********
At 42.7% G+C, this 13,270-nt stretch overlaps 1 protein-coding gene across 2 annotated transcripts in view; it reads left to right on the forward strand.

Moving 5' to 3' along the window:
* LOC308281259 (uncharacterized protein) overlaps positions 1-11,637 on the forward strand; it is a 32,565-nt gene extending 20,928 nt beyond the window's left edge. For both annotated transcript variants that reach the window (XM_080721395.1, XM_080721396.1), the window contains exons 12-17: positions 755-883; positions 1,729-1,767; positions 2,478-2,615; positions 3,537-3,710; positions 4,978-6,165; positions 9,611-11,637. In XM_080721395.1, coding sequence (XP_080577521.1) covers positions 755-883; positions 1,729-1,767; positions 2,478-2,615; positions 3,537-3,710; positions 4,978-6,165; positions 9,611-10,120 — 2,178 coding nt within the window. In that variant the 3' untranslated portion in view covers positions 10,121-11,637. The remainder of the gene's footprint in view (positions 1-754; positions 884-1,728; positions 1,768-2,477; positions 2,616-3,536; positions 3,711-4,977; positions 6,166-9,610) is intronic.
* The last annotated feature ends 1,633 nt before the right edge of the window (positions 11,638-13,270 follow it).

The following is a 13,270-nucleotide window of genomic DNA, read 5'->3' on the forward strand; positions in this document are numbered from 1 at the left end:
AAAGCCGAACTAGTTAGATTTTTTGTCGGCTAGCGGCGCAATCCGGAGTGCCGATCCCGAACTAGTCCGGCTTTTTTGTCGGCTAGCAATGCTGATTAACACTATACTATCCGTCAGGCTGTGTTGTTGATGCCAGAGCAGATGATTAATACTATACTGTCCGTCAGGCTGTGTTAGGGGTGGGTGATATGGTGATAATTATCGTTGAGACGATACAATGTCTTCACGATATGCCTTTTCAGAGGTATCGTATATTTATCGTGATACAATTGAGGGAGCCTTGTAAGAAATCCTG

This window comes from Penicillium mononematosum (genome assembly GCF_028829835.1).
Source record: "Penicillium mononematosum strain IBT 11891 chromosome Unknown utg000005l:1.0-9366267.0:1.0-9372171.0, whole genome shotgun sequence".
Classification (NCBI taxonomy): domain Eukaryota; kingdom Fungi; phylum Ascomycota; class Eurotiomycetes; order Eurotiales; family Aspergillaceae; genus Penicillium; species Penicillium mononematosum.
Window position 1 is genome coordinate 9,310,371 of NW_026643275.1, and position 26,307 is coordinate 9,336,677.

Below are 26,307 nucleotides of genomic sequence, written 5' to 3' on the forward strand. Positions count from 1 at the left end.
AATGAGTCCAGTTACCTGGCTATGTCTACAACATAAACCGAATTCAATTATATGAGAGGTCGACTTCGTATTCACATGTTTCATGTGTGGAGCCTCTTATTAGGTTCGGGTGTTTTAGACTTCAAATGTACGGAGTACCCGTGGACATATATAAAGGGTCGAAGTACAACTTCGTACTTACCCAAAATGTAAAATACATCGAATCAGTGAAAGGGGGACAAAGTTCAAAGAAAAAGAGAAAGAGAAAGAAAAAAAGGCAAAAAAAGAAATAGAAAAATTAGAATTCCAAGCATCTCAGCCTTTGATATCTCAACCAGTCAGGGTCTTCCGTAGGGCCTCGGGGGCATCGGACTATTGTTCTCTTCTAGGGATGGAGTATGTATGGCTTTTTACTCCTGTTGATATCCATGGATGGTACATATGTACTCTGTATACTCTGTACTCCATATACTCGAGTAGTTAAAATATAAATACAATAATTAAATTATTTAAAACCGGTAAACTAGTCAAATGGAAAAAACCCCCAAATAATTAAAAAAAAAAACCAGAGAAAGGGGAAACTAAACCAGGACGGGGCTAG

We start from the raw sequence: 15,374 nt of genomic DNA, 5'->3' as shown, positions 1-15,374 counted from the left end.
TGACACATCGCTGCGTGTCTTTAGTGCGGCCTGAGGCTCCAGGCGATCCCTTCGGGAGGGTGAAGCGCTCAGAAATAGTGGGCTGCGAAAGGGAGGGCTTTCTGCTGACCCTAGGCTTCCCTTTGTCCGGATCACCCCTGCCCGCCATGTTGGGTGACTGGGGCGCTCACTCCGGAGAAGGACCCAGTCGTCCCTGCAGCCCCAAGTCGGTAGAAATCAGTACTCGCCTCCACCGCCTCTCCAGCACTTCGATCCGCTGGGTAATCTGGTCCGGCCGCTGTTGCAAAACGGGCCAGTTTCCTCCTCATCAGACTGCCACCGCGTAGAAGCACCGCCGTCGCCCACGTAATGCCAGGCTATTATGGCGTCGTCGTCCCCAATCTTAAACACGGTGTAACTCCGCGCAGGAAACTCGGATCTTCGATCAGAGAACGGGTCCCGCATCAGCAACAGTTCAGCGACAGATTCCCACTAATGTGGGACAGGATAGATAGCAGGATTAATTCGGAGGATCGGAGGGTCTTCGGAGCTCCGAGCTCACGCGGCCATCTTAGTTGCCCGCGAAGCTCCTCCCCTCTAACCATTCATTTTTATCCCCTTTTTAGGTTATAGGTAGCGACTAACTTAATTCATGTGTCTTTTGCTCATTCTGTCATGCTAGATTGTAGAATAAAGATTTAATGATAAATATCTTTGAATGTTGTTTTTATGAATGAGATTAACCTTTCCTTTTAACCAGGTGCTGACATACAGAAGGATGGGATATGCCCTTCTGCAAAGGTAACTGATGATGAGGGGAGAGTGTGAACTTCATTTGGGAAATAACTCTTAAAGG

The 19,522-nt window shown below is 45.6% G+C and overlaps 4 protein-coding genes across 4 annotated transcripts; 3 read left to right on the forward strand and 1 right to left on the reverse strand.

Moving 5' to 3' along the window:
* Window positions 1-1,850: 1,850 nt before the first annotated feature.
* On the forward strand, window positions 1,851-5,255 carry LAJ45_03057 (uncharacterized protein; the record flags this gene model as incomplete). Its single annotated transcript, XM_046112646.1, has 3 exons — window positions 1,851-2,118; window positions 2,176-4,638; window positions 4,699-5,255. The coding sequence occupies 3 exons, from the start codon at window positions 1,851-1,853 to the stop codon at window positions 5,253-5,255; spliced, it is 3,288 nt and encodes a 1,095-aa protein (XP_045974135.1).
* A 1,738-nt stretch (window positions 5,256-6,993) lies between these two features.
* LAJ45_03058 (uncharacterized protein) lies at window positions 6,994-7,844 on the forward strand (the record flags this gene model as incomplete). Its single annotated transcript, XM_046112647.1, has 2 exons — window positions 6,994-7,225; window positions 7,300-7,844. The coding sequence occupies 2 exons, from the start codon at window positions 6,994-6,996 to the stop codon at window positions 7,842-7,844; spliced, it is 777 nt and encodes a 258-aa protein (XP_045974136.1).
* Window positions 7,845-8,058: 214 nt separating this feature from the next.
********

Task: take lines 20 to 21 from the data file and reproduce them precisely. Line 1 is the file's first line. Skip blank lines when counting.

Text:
* LAJ45_03058 (uncharacterized protein) lies at window positions 6,994-7,844 on the forward strand (the record flags this gene model as incomplete). Its single annotated transcript, XM_046112647.1, has 2 exons — window positions 6,994-7,225; window positions 7,300-7,844. The coding sequence occupies 2 exons, from the start codon at window positions 6,994-6,996 to the stop codon at window positions 7,842-7,844; spliced, it is 777 nt and encodes a 258-aa protein (XP_045974136.1).
* Window positions 7,845-8,058: 214 nt separating this feature from the next.